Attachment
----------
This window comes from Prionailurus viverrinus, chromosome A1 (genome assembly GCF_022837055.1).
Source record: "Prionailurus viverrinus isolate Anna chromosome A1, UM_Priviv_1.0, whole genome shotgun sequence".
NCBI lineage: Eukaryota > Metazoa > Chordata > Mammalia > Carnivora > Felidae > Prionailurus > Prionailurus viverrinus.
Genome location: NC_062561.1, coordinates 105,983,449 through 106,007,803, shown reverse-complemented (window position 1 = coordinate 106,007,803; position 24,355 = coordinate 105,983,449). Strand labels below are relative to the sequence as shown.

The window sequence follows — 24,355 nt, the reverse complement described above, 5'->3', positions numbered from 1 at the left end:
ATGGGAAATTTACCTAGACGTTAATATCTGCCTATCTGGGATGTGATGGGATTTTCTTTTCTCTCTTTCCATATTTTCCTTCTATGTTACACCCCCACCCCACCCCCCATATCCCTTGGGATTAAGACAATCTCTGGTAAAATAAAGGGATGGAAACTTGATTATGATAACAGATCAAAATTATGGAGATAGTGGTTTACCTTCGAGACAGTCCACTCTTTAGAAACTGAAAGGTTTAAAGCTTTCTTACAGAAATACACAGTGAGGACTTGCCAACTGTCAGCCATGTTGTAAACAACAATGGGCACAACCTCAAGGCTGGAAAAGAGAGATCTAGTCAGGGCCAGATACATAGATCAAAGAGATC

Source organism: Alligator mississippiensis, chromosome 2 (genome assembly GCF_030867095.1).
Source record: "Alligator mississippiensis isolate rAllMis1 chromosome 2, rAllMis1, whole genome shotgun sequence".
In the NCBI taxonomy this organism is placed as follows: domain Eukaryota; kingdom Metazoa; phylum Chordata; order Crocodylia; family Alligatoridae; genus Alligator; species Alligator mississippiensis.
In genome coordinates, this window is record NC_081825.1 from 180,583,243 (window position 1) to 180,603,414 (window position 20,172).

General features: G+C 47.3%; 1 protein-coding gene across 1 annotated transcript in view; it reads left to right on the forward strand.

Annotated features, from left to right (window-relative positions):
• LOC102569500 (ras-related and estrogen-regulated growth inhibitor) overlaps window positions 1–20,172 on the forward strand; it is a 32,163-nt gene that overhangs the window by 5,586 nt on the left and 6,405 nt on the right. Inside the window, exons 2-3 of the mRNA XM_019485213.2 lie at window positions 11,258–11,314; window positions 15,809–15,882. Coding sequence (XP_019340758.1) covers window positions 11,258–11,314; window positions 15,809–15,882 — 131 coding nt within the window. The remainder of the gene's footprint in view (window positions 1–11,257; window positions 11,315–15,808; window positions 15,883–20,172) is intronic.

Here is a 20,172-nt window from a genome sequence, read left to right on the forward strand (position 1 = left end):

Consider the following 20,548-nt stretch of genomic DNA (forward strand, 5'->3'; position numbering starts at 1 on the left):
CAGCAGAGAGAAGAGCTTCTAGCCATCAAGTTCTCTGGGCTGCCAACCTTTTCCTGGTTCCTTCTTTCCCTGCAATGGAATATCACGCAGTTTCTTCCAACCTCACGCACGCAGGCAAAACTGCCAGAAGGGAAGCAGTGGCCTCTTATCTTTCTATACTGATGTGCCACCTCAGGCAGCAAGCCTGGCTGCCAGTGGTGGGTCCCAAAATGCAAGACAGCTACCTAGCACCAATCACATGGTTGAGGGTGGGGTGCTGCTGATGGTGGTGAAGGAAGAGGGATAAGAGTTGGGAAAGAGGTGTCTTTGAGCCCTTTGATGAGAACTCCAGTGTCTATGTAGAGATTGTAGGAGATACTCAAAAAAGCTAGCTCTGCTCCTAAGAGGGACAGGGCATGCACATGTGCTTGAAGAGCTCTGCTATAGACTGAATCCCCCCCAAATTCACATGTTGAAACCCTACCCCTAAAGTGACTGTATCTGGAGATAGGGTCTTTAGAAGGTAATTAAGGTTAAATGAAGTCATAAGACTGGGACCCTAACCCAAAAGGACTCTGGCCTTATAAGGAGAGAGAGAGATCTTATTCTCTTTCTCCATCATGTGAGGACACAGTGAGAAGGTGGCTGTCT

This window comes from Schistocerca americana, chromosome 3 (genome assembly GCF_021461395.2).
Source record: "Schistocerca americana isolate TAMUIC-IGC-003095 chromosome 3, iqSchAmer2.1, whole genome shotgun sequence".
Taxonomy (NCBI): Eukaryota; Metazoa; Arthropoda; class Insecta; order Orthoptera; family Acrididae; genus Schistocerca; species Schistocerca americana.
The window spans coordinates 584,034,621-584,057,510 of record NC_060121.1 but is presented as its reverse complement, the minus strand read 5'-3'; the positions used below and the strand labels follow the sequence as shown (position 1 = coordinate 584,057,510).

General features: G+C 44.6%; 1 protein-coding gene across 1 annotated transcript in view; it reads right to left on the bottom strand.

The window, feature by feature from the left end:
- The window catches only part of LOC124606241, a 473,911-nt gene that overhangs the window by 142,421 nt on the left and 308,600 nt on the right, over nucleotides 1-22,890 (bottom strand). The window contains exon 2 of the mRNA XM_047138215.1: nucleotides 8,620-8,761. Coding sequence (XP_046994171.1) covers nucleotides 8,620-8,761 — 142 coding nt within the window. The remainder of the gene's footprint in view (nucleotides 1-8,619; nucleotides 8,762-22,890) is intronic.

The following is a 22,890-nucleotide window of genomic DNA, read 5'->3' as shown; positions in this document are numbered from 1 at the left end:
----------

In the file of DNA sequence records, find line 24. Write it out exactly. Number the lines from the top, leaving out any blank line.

The following is a 22,890-nucleotide window of genomic DNA, read 5'->3' as shown; positions in this document are numbered from 1 at the left end: